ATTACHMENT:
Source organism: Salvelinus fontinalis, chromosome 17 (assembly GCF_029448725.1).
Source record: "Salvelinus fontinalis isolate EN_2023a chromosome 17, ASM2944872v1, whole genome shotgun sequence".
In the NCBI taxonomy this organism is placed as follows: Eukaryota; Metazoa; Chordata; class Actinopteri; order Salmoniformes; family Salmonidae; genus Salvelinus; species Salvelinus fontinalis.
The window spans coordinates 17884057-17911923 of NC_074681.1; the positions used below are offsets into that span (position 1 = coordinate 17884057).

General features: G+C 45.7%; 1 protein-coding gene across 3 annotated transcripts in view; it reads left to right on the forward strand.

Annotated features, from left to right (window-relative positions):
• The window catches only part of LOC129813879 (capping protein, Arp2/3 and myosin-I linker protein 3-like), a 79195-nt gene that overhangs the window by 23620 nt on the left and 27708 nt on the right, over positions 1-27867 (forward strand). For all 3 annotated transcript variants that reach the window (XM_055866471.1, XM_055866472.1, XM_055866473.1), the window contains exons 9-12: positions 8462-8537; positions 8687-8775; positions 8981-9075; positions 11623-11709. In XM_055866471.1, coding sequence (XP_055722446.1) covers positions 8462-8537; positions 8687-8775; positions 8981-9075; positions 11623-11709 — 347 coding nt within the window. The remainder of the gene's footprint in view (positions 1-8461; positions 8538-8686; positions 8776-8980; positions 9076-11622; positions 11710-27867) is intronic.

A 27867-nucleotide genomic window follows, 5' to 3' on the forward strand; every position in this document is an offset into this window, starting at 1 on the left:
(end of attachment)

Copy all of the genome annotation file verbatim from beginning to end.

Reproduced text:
Source organism: Salvelinus fontinalis, chromosome 17 (assembly GCF_029448725.1).
Source record: "Salvelinus fontinalis isolate EN_2023a chromosome 17, ASM2944872v1, whole genome shotgun sequence".
In the NCBI taxonomy this organism is placed as follows: Eukaryota; Metazoa; Chordata; class Actinopteri; order Salmoniformes; family Salmonidae; genus Salvelinus; species Salvelinus fontinalis.
The window spans coordinates 17884057-17911923 of NC_074681.1; the positions used below are offsets into that span (position 1 = coordinate 17884057).

General features: G+C 45.7%; 1 protein-coding gene across 3 annotated transcripts in view; it reads left to right on the forward strand.

Annotated features, from left to right (window-relative positions):
• The window catches only part of LOC129813879 (capping protein, Arp2/3 and myosin-I linker protein 3-like), a 79195-nt gene that overhangs the window by 23620 nt on the left and 27708 nt on the right, over positions 1-27867 (forward strand). For all 3 annotated transcript variants that reach the window (XM_055866471.1, XM_055866472.1, XM_055866473.1), the window contains exons 9-12: positions 8462-8537; positions 8687-8775; positions 8981-9075; positions 11623-11709. In XM_055866471.1, coding sequence (XP_055722446.1) covers positions 8462-8537; positions 8687-8775; positions 8981-9075; positions 11623-11709 — 347 coding nt within the window. The remainder of the gene's footprint in view (positions 1-8461; positions 8538-8686; positions 8776-8980; positions 9076-11622; positions 11710-27867) is intronic.

A 27867-nucleotide genomic window follows, 5' to 3' on the forward strand; every position in this document is an offset into this window, starting at 1 on the left: